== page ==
Originally posted by CM Ananth:
I feel there won't be any use case for adding NULL as a key and store a value for it. I wonder why such a feature is allowed by java and some real world examples will help me to understand the use of this feature.
Brian Carlisle wrote:Hello - i was running some basic code tests to try and do this and keep getting a runtime exception whenever i add another element to the Map/Set after putting a null key initially. Seems that it always fails on the equals method when comparing the current object being inserted to the previous null entry. This makes sense so i am curious how this is implemented in the real world. A bit confused..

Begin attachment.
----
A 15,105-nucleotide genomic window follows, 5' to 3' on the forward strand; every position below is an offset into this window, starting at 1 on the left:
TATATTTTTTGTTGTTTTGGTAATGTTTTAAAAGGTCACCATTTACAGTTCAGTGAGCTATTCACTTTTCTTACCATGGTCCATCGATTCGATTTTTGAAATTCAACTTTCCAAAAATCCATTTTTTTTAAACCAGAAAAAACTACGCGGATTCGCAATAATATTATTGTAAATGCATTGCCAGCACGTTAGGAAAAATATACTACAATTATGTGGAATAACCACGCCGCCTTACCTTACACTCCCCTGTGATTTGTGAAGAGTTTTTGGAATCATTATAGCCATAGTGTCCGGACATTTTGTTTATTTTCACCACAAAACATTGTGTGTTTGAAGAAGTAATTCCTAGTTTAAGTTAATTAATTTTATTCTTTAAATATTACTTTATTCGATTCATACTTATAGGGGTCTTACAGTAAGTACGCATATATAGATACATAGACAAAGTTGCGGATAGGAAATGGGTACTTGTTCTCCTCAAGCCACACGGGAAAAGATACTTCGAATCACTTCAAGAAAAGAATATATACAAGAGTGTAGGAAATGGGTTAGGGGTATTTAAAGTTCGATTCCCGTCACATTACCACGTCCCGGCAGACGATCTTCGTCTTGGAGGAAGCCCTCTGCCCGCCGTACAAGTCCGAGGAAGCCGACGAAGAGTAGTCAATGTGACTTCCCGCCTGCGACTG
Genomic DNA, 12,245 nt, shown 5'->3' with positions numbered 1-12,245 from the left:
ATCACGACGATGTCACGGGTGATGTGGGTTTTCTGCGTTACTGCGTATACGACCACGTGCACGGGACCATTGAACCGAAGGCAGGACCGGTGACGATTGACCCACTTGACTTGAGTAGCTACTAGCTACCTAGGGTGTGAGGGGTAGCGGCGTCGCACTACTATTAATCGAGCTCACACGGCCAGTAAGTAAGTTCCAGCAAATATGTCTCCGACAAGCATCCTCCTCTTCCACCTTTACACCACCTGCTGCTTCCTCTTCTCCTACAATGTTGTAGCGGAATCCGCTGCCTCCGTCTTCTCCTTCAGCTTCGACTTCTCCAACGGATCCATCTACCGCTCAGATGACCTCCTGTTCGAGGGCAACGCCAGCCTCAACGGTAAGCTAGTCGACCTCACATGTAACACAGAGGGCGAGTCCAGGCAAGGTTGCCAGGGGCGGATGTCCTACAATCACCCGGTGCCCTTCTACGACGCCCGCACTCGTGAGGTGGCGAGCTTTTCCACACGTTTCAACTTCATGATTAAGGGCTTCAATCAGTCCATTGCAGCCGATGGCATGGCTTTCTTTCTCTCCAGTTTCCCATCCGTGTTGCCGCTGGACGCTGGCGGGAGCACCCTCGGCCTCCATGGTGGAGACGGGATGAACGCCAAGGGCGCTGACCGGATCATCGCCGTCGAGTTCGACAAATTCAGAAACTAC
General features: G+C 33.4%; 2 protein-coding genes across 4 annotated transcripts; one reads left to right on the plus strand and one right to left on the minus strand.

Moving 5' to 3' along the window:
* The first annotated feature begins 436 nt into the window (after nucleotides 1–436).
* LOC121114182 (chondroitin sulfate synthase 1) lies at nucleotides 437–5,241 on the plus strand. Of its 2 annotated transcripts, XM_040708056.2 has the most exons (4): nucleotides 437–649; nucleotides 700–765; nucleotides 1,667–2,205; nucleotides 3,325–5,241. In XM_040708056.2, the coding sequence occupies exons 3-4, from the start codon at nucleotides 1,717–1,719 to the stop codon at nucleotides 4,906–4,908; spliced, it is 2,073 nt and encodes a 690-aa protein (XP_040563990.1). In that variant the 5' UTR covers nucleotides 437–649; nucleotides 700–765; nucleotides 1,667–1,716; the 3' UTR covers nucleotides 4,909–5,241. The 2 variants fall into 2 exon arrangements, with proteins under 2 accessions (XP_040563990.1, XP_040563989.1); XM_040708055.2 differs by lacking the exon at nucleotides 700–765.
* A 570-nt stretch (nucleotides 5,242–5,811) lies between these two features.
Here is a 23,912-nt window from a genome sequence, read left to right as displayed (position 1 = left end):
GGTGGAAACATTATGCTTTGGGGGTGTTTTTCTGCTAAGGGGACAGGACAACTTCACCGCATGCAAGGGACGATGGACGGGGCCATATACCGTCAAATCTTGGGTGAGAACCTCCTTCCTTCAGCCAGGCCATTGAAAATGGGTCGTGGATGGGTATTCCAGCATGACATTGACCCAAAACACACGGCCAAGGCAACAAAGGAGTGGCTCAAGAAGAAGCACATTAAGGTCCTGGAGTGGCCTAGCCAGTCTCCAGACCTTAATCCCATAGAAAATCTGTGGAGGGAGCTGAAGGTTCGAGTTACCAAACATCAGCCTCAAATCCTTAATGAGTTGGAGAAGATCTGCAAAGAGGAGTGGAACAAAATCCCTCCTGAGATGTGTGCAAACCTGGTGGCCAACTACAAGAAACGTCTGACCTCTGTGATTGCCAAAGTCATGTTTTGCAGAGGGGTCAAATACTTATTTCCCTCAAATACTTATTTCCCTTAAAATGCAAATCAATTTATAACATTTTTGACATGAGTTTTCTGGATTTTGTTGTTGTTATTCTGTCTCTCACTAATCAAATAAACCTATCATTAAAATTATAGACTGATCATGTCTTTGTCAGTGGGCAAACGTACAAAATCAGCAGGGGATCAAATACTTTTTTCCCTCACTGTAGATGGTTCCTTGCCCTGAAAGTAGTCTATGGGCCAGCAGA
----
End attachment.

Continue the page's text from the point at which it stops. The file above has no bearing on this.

Brian Carlisle wrote:
You showed up just in time for the waffles! And this tiny ad:
Building a Better World in your Backyard by Paul Wheaton and Shawn Klassen-Koophttps://coderanch.com/wiki/718759/books/Building-World-Backyard-Paul-Wheaton